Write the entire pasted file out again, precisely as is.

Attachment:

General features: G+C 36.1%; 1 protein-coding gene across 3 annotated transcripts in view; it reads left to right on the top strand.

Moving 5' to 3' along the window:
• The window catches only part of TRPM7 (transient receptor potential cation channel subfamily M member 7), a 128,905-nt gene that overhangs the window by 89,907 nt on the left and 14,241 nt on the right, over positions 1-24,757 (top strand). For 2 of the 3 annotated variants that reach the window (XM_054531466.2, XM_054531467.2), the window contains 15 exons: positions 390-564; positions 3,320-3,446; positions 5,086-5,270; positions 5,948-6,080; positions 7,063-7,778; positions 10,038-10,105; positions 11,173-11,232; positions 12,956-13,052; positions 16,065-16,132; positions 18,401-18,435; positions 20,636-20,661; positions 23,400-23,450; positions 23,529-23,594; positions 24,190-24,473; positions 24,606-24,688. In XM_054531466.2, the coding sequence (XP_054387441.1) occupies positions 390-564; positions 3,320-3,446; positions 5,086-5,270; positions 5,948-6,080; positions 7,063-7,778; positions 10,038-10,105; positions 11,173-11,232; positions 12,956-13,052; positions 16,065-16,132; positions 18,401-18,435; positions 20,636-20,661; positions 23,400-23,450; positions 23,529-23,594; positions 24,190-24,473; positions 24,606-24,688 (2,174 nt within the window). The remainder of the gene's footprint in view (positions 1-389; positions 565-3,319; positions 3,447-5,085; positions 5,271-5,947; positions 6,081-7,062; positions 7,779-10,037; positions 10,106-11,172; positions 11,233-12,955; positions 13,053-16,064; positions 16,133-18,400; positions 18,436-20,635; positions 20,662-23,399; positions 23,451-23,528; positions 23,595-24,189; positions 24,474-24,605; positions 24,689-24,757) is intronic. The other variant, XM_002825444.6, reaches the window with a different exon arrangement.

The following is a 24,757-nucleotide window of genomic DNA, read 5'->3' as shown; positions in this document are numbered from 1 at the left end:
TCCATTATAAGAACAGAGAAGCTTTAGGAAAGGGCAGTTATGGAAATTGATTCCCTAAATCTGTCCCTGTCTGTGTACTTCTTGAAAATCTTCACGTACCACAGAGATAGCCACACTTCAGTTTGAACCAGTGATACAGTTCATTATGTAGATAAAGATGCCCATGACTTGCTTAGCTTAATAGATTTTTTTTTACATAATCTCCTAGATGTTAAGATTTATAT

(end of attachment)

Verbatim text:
General features: G+C 36.1%; 1 protein-coding gene across 3 annotated transcripts in view; it reads left to right on the top strand.

Moving 5' to 3' along the window:
• The window catches only part of TRPM7 (transient receptor potential cation channel subfamily M member 7), a 128,905-nt gene that overhangs the window by 89,907 nt on the left and 14,241 nt on the right, over positions 1-24,757 (top strand). For 2 of the 3 annotated variants that reach the window (XM_054531466.2, XM_054531467.2), the window contains 15 exons: positions 390-564; positions 3,320-3,446; positions 5,086-5,270; positions 5,948-6,080; positions 7,063-7,778; positions 10,038-10,105; positions 11,173-11,232; positions 12,956-13,052; positions 16,065-16,132; positions 18,401-18,435; positions 20,636-20,661; positions 23,400-23,450; positions 23,529-23,594; positions 24,190-24,473; positions 24,606-24,688. In XM_054531466.2, the coding sequence (XP_054387441.1) occupies positions 390-564; positions 3,320-3,446; positions 5,086-5,270; positions 5,948-6,080; positions 7,063-7,778; positions 10,038-10,105; positions 11,173-11,232; positions 12,956-13,052; positions 16,065-16,132; positions 18,401-18,435; positions 20,636-20,661; positions 23,400-23,450; positions 23,529-23,594; positions 24,190-24,473; positions 24,606-24,688 (2,174 nt within the window). The remainder of the gene's footprint in view (positions 1-389; positions 565-3,319; positions 3,447-5,085; positions 5,271-5,947; positions 6,081-7,062; positions 7,779-10,037; positions 10,106-11,172; positions 11,233-12,955; positions 13,053-16,064; positions 16,133-18,400; positions 18,436-20,635; positions 20,662-23,399; positions 23,451-23,528; positions 23,595-24,189; positions 24,474-24,605; positions 24,689-24,757) is intronic. The other variant, XM_002825444.6, reaches the window with a different exon arrangement.

The following is a 24,757-nucleotide window of genomic DNA, read 5'->3' as shown; positions in this document are numbered from 1 at the left end:
TCCATTATAAGAACAGAGAAGCTTTAGGAAAGGGCAGTTATGGAAATTGATTCCCTAAATCTGTCCCTGTCTGTGTACTTCTTGAAAATCTTCACGTACCACAGAGATAGCCACACTTCAGTTTGAACCAGTGATACAGTTCATTATGTAGATAAAGATGCCCATGACTTGCTTAGCTTAATAGATTTTTTTTTACATAATCTCCTAGATGTTAAGATTTATAT